Updated 03/04/2021 11:19
"Auth0 guarantees the digital validation of
2,500 million logins per month,
" they explain from the company that this Wednesday captured the attention of technology news in Argentina for its sale at 6,500 million dollars.
what does “digitally validate” mean?
What is "authentication"?
Although it is something that is only handled in the field of programmers, authenticating
is something we do almost every day:
entering with our username and password
to our phone, a PC, some service, website or application.
In fact, the idea of "authentication" is simple enough to understand: it
is confirming that someone is who they say they are.
Thus, while an “analog” way, that is, to validate an identity could be to ask for a document and look at the person's face to compare it with the photo printed on the documentation, digital authentication would imply
validating an identity from a computer system.
There is a well-known maxim among computer security experts that says that authentication is "something you know, something you have, or something you are":
Know: a password
Have: a coordinate card, a token, a crypto dongle
Be: facial recognition, fingerprint
Of course all this is the starting point of the Auth0 business, which works with these bases.
In practice, everything is more complex.
Digital authentication and what Auth0 does
Passwords, a problem in computer security.
The companies classified as "unicorns" are Internet-based firms (before they were called "dotcom", today they use the more elegant and global term of "startups") that managed to reach
a market value that exceeds the barrier of US $ 1,000 million
, as happened previously with Mercado Libre, Despegar, Globant and OLX.
In May 2019, Auth0, founded by Eugenio Pace and Matías Woloski, joined that select club: it obtained a new injection of capital for
US $ 103 million
and had a market value of US $ 1,100 million.
Auth0 is dedicated to this: validating identities digitally.
Technically, the business is called
“Identity as a service” (IDaaS)
, that is, an identity as a service for third parties.
"To speak specifically, we provide the famous
, because any application that has some type of value needs the user to be authenticated," once explained Matías Woloski, the company's technology manager.
Auth0 validates identities.
Clarín's SMEs magazine, which in February 2020 dedicated the cover story to this financial "unicorn," described it in a very clear way: for the common user, knowing AuthO would be as alien as knowing the manufacturer
of the the laces of his sneakers.
But this triggers an immediate question: when one logs into a service like Gmail, Netflix or Facebook, isn't the page itself that validates this?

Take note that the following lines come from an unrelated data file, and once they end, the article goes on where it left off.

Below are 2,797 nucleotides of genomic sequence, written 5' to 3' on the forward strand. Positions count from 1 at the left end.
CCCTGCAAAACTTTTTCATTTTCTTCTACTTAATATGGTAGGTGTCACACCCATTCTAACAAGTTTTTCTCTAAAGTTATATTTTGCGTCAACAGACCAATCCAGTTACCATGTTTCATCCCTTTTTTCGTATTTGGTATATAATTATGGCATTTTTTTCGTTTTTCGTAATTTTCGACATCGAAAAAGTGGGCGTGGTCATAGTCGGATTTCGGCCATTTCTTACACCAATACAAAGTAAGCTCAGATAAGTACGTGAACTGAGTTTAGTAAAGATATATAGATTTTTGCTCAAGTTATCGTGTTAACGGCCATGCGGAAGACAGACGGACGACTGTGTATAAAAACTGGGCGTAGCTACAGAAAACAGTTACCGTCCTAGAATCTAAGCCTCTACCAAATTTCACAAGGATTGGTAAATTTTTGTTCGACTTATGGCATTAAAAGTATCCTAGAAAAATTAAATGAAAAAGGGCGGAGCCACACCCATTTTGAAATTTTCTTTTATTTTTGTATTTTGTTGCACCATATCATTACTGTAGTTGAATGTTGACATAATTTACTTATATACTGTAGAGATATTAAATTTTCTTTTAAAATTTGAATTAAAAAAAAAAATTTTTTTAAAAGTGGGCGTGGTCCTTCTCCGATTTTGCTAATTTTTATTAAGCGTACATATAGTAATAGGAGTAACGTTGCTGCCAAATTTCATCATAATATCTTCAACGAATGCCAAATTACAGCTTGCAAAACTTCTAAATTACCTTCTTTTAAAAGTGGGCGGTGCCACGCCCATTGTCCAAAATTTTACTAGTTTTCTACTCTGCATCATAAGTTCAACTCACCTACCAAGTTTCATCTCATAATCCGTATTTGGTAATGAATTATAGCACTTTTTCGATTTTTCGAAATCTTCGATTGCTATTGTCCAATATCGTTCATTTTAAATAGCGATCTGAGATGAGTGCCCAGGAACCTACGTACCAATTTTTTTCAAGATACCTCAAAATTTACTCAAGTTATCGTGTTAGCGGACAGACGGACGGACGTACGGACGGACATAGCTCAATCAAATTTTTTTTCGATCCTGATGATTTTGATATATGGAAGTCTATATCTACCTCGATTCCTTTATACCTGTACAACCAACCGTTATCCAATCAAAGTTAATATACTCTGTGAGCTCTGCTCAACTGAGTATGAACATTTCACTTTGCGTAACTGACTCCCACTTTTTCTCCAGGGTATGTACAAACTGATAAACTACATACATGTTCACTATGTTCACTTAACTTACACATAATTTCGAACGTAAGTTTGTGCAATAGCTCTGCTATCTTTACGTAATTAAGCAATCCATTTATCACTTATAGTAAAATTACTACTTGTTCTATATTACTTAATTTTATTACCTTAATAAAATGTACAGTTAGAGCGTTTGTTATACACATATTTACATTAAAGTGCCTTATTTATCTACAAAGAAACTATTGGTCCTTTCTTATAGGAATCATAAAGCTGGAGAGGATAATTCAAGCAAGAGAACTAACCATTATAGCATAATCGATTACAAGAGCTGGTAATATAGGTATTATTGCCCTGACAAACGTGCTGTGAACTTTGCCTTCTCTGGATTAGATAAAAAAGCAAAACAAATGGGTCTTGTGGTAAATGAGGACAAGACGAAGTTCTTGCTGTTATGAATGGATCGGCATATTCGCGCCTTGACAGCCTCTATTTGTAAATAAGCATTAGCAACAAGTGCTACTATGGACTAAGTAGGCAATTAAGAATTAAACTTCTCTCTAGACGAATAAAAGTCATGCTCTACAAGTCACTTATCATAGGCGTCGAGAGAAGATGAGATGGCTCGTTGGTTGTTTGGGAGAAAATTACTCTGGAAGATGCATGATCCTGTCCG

Yes, in the case of Big Tech, they do.
what is Auth0 for
“Netflix, Gmail, Facebook, they have their own authentication systems.
But there are many companies that have to develop their own structure.
And there the problem appears: this has a very high cost because we have to develop a system that is not compromised ",
Javier Smaldone, a computer expert
, explains to
In fact, big techs not only have their own systems, they provide them.
“Note that in many cases one can log into a page via Facebook or Google.
There they are providing the service to a third party
”, he adds.
That does Auth0, on another scale.
“It is as if you had to develop the lock of your house.
As it is expensive, you buy it from a locksmith.
The user has the convenience of entering everywhere with a single key.
Auth0 is dedicated exclusively to that
”, he graphs.
Login validation system: Auth0's business.
Few things are, perhaps, so little "salable" as "identity as a service."
But Pace and Woloski wrote a book in 2008 (
A guide to Claims-Based Identity and Access Control
) about the "problem of authentication", a common thing in computer studies, for the publisher of Microsoft (company in which Pace came to be a product manager).
The book that Pace and Woloski published at Microsoft's publisher.
There, from that investigation, they realized that there was a business.
That was the germ of Auth0, in a world where "123456" is still the most used password.
Perhaps it was the ability of Woloski, who even having studied computer engineering at the University of Buenos Aires, inherited from his father and his auto parts shop on Calle Warnes a great ability to sell.
Skill that resulted in more than 2.5 billion logins per month to services and pages around the world.
And, as of this Wednesday,
at $ 6.5 billion
Auth0, one of the Argentine unicorns, was sold for 6.5 billion dollars
Auth0, the fifth Internet unicorn to emerge in Argentina